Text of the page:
Blog: Artificial Intelligence: How Much Power Should it Have?
AI is everywhere. From our toasters, to our drones, to even our criminal justice systems, AI has played a significant role in our lives. Many areas that once were controlled and monitored by humans have been delegated to AI. However, as AI begins to play a greater role in more significant decisions, we must consider how our human biases can seep into the AI tools that then perpetuate those very biases and lead to an even more inequitable society. When the data that is used to create these AI systems lacks sufficient diversity, or when the data itself is biased, it leads to AI systems that reflect the inequities that are prevalent today, rather than help create a truly smarter, more fair society.
An example that exemplifies this seeping of human biases into an AI machine learning system is the ‘Beauty.AI’ scandal that led to an AI system giving preferential treatment to lighter skins in an online beauty pageant. In this scenario, the bias was present in the making of the AI system, as there was a lack of diversity in the data that was fed into the system. As another example, Google’s image detection algorithm automatically labeled two African-Americans as ‘gorillas’, again due to a lack of diversity in the data sets present in making the machine learning systems.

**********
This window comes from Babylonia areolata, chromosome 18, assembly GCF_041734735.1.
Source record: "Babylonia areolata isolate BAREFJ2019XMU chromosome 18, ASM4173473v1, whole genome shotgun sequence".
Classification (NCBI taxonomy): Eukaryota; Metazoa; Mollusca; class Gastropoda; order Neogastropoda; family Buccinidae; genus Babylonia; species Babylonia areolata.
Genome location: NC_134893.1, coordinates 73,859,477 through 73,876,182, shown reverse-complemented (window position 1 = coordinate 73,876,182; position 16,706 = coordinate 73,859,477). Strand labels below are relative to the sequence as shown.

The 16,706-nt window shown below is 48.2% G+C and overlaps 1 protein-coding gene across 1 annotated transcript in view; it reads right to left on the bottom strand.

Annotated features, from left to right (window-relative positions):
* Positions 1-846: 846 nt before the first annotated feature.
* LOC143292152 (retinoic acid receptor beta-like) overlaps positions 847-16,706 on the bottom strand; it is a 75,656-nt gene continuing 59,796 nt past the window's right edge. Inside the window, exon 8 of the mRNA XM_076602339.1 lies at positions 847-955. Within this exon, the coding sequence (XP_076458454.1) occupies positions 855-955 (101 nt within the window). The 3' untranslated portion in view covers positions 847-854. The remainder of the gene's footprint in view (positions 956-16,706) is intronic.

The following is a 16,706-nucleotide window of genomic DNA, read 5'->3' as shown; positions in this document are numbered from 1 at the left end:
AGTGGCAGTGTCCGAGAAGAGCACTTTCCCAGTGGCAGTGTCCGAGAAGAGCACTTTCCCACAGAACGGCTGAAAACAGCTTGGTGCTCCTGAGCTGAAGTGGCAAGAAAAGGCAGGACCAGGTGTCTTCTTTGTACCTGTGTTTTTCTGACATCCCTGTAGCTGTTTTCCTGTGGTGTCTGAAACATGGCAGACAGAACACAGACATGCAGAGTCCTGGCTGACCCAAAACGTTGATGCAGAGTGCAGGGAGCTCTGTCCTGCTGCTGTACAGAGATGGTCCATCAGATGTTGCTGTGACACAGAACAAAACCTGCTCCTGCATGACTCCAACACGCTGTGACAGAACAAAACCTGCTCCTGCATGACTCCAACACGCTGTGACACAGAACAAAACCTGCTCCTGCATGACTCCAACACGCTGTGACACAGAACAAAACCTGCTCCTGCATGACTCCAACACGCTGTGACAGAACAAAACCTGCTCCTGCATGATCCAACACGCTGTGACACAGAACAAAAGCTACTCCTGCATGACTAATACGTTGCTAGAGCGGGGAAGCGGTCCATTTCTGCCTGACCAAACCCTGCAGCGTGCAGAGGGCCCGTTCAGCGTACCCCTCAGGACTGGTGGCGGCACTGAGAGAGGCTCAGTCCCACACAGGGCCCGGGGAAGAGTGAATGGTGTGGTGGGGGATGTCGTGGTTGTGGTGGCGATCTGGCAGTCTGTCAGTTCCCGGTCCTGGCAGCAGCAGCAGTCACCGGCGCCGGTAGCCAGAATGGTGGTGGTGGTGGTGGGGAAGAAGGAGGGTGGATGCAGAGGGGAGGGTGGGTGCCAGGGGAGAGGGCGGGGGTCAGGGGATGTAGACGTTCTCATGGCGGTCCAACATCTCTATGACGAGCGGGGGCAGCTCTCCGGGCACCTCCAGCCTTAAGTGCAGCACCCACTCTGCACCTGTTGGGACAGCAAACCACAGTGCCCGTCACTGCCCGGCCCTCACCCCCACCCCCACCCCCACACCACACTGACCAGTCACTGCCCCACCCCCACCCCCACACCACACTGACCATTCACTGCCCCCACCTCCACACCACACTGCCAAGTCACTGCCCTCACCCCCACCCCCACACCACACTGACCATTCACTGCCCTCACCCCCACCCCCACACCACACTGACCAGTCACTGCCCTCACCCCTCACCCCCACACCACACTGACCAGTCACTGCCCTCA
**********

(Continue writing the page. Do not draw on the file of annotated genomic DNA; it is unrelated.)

When this starts posing serious problems is when AI is used in assigning ‘risk assessment’ scores that judges use to make their decisions. Given the unequal treatment of minorities today in the criminal justice system, the AI system that is implemented uses the current biased data, leading to a perpetuation of the inequities present today. Though it does present some efficiencies by eliminating the delays present in bureaucracy and the inevitable slowdowns when using humans for more trivial tasks, the downsides of spreading the biases, instead of leading to a equitable society are significant enough to warrant a reassessment of the efficacy of their use.